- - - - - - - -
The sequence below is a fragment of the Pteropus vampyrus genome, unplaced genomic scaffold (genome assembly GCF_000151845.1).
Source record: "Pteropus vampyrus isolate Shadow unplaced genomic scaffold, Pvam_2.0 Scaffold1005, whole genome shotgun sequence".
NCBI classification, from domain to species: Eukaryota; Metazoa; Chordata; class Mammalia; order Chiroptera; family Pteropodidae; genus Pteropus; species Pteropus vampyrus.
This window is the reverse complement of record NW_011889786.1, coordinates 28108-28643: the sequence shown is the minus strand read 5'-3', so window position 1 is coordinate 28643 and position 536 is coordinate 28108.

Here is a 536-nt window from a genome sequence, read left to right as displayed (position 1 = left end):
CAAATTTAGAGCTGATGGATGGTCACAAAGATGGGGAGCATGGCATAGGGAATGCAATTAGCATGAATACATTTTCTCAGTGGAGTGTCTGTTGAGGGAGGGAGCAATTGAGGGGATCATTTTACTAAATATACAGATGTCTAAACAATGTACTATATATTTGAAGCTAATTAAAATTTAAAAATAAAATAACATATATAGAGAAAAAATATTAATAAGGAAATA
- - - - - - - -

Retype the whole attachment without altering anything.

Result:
The sequence below is a fragment of the Pteropus vampyrus genome, unplaced genomic scaffold (genome assembly GCF_000151845.1).
Source record: "Pteropus vampyrus isolate Shadow unplaced genomic scaffold, Pvam_2.0 Scaffold1005, whole genome shotgun sequence".
NCBI classification, from domain to species: Eukaryota; Metazoa; Chordata; class Mammalia; order Chiroptera; family Pteropodidae; genus Pteropus; species Pteropus vampyrus.
This window is the reverse complement of record NW_011889786.1, coordinates 28108-28643: the sequence shown is the minus strand read 5'-3', so window position 1 is coordinate 28643 and position 536 is coordinate 28108.

Here is a 536-nt window from a genome sequence, read left to right as displayed (position 1 = left end):
CAAATTTAGAGCTGATGGATGGTCACAAAGATGGGGAGCATGGCATAGGGAATGCAATTAGCATGAATACATTTTCTCAGTGGAGTGTCTGTTGAGGGAGGGAGCAATTGAGGGGATCATTTTACTAAATATACAGATGTCTAAACAATGTACTATATATTTGAAGCTAATTAAAATTTAAAAATAAAATAACATATATAGAGAAAAAATATTAATAAGGAAATA